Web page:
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2 - Comparing Approaches to Phonological and Orthographic Corpus Formats

Revisiting the Principle of Rhythmic Alternation

from Part I - Corpus Dimensions and the Viability of Methodological Approaches

Published online by Cambridge University Press:  06 May 2022

Ole Schützler
Affiliation:
Universität Leipzig
Julia Schlüter
Affiliation:
Universität Bamberg
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Summary

The authors compare approaches to studying the effects of the prosodic Principle of Rhythmic Alternation on the basis of two fundamentally different corpus formats. The first consists of orthographic transcriptions of speech, or of originally written data, while the other one provides access to the sound files of the spoken data, too. The authors’ main argument is that the nature and size of the corpus determines, or at least constrains, the range of methods that can be applied – and as a corollary of this, the findings that can be gained. Due to the greater availability and accessibility of written and transcribed spoken corpus data, much of the evidence in prior research is rather abstract and comes from large corpora accessed via the orthographic route only. Exploiting the recently available sound files of parts of the spoken section of the original British National Corpus, the authors analyse the data from an auditory perspective. This direct and highly controlled approach partially converges with and adds to the findings of previous studies. Thus, both approaches can be shown to complement each other, resulting in a better overall understanding of the phenomenon at hand.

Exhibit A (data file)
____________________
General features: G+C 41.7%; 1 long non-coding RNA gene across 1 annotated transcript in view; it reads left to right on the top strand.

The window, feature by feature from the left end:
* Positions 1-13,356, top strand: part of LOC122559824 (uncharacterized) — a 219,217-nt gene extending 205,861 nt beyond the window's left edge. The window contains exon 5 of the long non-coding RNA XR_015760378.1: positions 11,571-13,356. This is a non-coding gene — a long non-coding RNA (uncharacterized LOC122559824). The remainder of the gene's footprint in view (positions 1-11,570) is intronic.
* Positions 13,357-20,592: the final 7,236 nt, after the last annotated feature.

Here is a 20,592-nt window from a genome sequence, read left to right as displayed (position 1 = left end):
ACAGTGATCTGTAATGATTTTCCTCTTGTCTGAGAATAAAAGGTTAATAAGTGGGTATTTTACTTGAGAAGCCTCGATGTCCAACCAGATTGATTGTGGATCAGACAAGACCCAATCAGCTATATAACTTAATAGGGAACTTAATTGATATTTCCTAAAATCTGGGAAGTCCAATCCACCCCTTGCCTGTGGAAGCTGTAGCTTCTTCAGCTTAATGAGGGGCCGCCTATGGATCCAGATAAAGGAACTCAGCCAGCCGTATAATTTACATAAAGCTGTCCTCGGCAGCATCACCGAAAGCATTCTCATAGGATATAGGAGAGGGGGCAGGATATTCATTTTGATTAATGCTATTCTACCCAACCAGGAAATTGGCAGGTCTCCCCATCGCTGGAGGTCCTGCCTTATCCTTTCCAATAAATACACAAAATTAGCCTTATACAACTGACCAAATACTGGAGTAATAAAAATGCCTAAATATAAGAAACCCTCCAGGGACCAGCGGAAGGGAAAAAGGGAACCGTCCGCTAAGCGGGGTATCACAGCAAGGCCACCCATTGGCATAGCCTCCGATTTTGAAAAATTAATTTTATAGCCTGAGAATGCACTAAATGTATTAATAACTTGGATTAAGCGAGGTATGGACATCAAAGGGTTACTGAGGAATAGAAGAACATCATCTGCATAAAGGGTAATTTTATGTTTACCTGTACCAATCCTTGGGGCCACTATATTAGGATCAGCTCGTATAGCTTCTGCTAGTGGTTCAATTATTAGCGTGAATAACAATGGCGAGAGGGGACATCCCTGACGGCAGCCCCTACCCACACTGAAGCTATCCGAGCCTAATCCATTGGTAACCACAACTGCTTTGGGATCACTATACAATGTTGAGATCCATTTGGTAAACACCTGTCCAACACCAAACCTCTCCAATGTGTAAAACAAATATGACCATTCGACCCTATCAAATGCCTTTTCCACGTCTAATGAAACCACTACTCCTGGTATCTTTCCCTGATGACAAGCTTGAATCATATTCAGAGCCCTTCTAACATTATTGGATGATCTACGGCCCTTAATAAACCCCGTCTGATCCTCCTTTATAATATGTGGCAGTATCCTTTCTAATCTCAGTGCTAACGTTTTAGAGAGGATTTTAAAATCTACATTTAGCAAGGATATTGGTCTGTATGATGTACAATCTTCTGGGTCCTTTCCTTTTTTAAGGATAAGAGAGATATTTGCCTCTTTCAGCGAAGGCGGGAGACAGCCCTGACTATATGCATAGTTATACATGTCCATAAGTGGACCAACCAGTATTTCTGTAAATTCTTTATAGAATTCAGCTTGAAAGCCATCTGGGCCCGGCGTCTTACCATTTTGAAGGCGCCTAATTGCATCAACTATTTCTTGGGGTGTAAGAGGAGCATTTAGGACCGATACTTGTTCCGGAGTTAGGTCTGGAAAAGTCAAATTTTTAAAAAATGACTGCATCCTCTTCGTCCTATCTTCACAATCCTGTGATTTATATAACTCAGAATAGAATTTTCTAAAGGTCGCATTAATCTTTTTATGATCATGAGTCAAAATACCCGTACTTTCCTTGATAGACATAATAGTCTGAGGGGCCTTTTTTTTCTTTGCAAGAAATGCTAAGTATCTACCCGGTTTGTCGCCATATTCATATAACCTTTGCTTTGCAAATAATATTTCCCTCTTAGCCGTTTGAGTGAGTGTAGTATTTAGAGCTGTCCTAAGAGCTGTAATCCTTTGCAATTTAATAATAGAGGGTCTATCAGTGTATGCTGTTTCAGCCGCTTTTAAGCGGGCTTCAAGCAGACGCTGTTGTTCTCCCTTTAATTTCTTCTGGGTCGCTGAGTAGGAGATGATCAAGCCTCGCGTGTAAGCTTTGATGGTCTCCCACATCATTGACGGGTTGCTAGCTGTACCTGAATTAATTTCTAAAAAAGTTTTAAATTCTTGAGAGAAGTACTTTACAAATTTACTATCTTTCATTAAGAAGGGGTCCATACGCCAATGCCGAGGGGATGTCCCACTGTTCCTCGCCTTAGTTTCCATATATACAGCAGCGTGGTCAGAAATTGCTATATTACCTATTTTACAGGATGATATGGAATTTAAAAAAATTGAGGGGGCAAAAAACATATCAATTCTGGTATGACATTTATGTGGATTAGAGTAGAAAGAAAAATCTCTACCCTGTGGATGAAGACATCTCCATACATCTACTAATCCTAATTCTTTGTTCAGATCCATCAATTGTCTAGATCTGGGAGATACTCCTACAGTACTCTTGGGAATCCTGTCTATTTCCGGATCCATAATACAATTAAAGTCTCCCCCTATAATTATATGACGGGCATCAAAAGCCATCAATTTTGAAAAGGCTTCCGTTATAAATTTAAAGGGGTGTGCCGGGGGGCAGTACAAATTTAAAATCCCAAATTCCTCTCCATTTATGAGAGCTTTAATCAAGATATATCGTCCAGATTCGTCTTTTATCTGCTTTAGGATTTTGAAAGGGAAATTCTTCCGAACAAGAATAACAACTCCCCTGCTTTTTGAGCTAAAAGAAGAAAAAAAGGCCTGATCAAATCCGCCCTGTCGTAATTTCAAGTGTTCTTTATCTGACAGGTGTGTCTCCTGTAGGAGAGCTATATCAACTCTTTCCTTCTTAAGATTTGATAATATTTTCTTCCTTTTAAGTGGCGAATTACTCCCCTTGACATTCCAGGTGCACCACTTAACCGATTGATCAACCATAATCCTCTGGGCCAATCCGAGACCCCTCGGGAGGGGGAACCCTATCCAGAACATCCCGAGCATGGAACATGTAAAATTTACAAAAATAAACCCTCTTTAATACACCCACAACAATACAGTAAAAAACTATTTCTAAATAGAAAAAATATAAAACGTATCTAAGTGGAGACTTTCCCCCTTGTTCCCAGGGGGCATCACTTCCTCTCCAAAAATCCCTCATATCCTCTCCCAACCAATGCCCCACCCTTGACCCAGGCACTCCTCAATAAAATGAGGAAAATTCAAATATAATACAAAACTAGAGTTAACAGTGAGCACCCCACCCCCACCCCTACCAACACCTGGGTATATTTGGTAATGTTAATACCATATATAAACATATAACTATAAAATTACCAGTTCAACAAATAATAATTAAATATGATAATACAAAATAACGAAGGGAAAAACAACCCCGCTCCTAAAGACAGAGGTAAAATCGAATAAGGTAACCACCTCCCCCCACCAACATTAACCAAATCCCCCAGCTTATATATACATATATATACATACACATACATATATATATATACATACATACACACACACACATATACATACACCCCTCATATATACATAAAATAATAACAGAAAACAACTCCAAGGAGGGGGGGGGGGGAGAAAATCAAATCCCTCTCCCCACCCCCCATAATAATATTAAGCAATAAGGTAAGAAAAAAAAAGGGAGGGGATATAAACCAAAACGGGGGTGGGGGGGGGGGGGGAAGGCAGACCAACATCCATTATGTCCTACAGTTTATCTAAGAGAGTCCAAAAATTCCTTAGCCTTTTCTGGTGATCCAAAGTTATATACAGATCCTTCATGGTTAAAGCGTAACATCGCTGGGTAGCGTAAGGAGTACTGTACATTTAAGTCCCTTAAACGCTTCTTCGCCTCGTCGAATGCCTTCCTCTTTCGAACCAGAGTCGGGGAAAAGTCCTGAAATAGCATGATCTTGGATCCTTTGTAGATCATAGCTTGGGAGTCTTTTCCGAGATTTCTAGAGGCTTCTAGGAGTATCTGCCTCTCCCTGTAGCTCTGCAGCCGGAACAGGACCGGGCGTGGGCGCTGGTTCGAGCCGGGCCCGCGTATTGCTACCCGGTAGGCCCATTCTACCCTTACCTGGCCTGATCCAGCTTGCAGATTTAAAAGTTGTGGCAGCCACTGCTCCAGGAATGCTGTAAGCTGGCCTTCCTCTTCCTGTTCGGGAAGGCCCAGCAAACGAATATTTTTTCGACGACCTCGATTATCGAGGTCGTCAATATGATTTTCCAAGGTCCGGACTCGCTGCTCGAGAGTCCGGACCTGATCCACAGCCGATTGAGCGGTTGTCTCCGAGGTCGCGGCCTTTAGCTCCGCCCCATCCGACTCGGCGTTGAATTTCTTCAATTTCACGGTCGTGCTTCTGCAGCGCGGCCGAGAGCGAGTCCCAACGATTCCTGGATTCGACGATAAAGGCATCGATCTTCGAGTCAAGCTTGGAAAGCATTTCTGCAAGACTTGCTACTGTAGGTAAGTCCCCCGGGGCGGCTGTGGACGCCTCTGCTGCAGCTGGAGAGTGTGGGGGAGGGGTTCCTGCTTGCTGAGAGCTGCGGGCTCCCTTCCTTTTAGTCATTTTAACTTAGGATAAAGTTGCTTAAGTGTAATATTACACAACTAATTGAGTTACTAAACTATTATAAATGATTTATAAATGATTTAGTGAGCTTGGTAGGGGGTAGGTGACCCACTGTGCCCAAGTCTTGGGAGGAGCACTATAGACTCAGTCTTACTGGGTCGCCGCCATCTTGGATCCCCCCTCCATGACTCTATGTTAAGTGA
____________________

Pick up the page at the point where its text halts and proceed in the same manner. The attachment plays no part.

Type
Chapter
Information
Data and Methods in Corpus Linguistics
Comparative Approaches
, pp. 46 - 72
Publisher: Cambridge University Press
Print publication year: 2022

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References

Further Reading

Cole, Jennifer, and Shattuck-Hufnagel., Stefanie 2016. New Methods for Prosodic Transcription: Capturing Variability as a Source of Information. Laboratory Phonology 7(1). 8. https://doi.org/10.5334/labphon.29.Google Scholar
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Hoffmann, Sebastian, and Arndt-Lappe., Sabine 2021. Better Data for More Researchers: Using the Audio Features of BNCweb. ICAME Journal 45. 125–54.Google Scholar
Schlüter, Julia. 2015. Rhythmic Influence on Grammar: Scope and Limitations. In Vogel, Ralf and van de Vijver, Ruben, eds. Rhythm in Cognition and Grammar: A Germanic Perspective. (Trends in Linguistics. Studies and Monographs 286). Berlin/New York: de Gruyter Mouton. 179205.Google Scholar
Shih, Stephanie S. 2017. Phonological Influences in Syntactic Alternations. In Gribanova, Vera and Shih, Stephanie S., eds. The Morphosyntax-Phonology Connection. Oxford: Oxford University Press. 223–52.Google Scholar

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